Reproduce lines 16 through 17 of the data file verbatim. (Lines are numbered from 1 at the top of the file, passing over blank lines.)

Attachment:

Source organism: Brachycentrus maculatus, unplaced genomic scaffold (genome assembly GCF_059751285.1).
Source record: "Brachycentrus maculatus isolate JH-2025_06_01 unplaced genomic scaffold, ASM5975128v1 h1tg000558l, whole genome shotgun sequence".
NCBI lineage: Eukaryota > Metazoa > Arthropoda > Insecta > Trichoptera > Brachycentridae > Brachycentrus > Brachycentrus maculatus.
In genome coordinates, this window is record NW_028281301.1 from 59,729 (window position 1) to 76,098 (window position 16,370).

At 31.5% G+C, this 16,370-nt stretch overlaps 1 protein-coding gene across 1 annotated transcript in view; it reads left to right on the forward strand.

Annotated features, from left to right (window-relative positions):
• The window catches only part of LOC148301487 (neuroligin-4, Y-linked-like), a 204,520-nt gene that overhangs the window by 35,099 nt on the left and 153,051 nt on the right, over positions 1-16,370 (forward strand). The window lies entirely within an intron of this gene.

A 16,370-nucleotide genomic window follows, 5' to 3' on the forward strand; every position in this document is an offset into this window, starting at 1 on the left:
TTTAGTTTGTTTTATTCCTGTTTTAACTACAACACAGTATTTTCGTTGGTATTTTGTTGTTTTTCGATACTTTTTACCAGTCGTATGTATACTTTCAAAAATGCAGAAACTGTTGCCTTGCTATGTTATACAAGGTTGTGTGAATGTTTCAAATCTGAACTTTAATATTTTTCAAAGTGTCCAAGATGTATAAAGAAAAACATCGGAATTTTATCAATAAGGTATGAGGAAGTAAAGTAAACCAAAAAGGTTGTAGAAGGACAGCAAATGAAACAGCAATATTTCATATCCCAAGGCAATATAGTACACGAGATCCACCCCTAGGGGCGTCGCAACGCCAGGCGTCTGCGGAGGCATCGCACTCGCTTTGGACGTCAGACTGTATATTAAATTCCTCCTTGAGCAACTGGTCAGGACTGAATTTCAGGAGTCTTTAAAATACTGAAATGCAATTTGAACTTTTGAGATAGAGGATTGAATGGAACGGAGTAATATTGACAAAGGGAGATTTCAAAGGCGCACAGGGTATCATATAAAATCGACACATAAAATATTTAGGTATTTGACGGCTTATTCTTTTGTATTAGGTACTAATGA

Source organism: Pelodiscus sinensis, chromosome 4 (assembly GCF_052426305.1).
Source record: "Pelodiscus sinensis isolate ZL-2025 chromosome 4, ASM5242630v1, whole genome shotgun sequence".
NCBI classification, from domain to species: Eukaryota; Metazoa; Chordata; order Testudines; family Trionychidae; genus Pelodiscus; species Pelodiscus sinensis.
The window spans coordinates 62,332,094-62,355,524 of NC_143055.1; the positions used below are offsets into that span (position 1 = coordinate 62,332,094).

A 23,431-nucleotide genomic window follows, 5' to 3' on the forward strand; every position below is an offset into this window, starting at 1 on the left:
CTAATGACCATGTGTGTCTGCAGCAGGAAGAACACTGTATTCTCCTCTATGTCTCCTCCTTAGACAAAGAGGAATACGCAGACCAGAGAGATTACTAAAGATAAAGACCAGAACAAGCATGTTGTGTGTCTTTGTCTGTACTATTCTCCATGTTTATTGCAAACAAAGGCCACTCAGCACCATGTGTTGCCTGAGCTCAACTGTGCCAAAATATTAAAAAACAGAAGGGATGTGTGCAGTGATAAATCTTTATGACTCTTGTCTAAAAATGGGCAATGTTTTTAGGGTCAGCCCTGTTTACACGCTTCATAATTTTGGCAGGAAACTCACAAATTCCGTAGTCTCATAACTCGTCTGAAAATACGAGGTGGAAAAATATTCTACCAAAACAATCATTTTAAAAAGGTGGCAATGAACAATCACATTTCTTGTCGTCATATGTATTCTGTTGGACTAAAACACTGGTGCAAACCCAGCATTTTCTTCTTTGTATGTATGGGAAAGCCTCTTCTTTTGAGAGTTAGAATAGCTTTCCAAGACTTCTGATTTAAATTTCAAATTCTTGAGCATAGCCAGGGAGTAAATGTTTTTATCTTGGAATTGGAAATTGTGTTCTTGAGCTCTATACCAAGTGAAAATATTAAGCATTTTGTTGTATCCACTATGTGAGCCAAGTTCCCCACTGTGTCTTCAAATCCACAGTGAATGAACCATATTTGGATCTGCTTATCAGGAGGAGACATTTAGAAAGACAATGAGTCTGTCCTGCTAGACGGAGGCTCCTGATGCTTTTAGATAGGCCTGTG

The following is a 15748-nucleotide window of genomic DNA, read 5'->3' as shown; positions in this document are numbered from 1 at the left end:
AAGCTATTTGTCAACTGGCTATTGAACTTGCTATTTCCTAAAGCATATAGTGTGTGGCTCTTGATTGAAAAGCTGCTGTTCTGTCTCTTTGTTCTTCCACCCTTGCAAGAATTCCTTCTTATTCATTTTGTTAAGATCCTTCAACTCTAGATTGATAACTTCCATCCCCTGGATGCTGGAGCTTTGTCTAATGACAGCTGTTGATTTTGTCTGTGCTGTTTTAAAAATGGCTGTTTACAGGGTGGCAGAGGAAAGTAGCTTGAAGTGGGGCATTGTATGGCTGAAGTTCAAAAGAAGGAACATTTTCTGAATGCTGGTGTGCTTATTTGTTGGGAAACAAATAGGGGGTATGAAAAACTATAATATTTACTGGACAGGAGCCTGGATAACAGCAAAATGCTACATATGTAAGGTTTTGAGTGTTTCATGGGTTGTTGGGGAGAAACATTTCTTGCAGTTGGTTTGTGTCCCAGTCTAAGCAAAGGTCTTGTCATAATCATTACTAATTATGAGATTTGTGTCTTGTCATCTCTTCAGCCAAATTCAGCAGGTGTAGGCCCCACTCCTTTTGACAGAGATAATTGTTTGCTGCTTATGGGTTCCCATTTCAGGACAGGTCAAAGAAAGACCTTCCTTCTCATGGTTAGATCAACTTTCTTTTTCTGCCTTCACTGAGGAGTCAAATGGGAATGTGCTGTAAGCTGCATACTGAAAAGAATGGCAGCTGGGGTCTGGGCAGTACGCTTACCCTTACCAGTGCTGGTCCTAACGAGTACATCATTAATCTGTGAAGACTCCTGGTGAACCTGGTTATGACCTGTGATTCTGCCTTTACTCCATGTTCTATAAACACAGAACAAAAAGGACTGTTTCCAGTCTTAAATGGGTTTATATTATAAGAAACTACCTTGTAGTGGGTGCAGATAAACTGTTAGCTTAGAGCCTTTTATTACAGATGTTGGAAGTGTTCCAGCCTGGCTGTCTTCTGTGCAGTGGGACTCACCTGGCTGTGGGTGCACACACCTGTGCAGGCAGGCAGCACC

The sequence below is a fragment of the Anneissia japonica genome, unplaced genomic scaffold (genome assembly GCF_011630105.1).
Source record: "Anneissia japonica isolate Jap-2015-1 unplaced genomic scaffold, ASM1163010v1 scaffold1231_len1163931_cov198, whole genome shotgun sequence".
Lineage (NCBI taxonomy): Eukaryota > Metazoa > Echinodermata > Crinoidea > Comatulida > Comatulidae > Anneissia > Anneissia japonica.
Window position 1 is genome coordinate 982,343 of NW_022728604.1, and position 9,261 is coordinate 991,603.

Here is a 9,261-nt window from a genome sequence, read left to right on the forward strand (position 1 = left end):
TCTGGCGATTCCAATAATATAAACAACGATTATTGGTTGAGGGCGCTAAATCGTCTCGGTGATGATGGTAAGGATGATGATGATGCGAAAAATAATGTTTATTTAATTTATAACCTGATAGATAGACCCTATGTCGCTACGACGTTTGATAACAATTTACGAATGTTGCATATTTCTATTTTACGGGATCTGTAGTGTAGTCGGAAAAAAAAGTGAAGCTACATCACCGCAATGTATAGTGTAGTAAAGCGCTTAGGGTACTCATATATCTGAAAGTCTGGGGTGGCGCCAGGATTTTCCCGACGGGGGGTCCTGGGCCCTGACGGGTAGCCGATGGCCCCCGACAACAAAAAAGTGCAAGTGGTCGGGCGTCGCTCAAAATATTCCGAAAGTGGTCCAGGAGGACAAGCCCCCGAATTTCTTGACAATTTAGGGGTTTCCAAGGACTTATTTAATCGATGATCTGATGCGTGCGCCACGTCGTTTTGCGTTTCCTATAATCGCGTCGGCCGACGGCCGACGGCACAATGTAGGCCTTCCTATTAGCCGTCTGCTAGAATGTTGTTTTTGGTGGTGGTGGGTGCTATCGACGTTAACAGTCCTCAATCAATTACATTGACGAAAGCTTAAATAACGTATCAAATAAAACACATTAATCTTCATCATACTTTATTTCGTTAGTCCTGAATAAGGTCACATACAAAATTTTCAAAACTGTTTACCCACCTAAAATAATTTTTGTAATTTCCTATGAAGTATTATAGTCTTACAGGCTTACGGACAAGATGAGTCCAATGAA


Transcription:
The following is a 15748-nucleotide window of genomic DNA, read 5'->3' as shown; positions in this document are numbered from 1 at the left end:
AAGCTATTTGTCAACTGGCTATTGAACTTGCTATTTCCTAAAGCATATAGTGTGTGGCTCTTGATTGAAAAGCTGCTGTTCTGTCTCTTTGTTCTTCCACCCTTGCAAGAATTCCTTCTTATTCATTTTGTTAAGATCCTTCAACTCTAGATTGATAACTTCCATCCCCTGGATGCTGGAGCTTTGTCTAATGACAGCTGTTGATTTTGTCTGTGCTGTTTTAAAAATGGCTGTTTACAGGGTGGCAGAGGAAAGTAGCTTGAAGTGGGGCATTGTATGGCTGAAGTTCAAAAGAAGGAACATTTTCTGAATGCTGGTGTGCTTATTTGTTGGGAAACAAATAGGGGGTATGAAAAACTATAATATTTACTGGACAGGAGCCTGGATAACAGCAAAATGCTACATATGTAAGGTTTTGAGTGTTTCATGGGTTGTTGGGGAGAAACATTTCTTGCAGTTGGTTTGTGTCCCAGTCTAAGCAAAGGTCTTGTCATAATCATTACTAATTATGAGATTTGTGTCTTGTCATCTCTTCAGCCAAATTCAGCAGGTGTAGGCCCCACTCCTTTTGACAGAGATAATTGTTTGCTGCTTATGGGTTCCCATTTCAGGACAGGTCAAAGAAAGACCTTCCTTCTCATGGTTAGATCAACTTTCTTTTTCTGCCTTCACTGAGGAGTCAAATGGGAATGTGCTGTAAGCTGCATACTGAAAAGAATGGCAGCTGGGGTCTGGGCAGTACGCTTACCCTTACCAGTGCTGGTCCTAACGAGTACATCATTAATCTGTGAAGACTCCTGGTGAACCTGGTTATGACCTGTGATTCTGCCTTTACTCCATGTTCTATAAACACAGAACAAAAAGGACTGTTTCCAGTCTTAAATGGGTTTATATTATAAGAAACTACCTTGTAGTGGGTGCAGATAAACTGTTAGCTTAGAGCCTTTTATTACAGATGTTGGAAGTGTTCCAGCCTGGCTGTCTTCTGTGCAGTGGGACTCACCTGGCTGTGGGTGCACACACCTGTGCAGGCAGGCAGCACC